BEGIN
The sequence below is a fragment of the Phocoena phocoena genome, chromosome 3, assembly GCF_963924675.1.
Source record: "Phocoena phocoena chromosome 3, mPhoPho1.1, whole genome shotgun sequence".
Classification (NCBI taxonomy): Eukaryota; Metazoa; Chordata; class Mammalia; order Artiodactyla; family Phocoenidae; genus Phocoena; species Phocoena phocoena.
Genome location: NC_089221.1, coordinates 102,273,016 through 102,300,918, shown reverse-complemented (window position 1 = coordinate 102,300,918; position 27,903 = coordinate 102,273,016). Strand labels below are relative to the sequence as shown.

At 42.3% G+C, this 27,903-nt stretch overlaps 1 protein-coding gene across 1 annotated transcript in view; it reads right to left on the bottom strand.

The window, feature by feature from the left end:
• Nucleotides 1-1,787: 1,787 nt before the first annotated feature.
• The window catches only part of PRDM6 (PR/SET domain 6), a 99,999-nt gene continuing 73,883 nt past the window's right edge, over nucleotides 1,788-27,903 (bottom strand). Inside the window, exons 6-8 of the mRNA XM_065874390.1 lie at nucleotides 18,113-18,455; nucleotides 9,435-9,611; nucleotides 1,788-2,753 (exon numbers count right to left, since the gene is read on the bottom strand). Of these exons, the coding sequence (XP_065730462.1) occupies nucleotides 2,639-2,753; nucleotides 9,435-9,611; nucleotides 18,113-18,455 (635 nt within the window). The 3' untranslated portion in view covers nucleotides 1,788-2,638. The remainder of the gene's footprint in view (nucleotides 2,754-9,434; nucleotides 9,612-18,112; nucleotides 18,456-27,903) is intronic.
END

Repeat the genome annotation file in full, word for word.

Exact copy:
The sequence below is a fragment of the Phocoena phocoena genome, chromosome 3, assembly GCF_963924675.1.
Source record: "Phocoena phocoena chromosome 3, mPhoPho1.1, whole genome shotgun sequence".
Classification (NCBI taxonomy): Eukaryota; Metazoa; Chordata; class Mammalia; order Artiodactyla; family Phocoenidae; genus Phocoena; species Phocoena phocoena.
Genome location: NC_089221.1, coordinates 102,273,016 through 102,300,918, shown reverse-complemented (window position 1 = coordinate 102,300,918; position 27,903 = coordinate 102,273,016). Strand labels below are relative to the sequence as shown.

At 42.3% G+C, this 27,903-nt stretch overlaps 1 protein-coding gene across 1 annotated transcript in view; it reads right to left on the bottom strand.

The window, feature by feature from the left end:
• Nucleotides 1-1,787: 1,787 nt before the first annotated feature.
• The window catches only part of PRDM6 (PR/SET domain 6), a 99,999-nt gene continuing 73,883 nt past the window's right edge, over nucleotides 1,788-27,903 (bottom strand). Inside the window, exons 6-8 of the mRNA XM_065874390.1 lie at nucleotides 18,113-18,455; nucleotides 9,435-9,611; nucleotides 1,788-2,753 (exon numbers count right to left, since the gene is read on the bottom strand). Of these exons, the coding sequence (XP_065730462.1) occupies nucleotides 2,639-2,753; nucleotides 9,435-9,611; nucleotides 18,113-18,455 (635 nt within the window). The 3' untranslated portion in view covers nucleotides 1,788-2,638. The remainder of the gene's footprint in view (nucleotides 2,754-9,434; nucleotides 9,612-18,112; nucleotides 18,456-27,903) is intronic.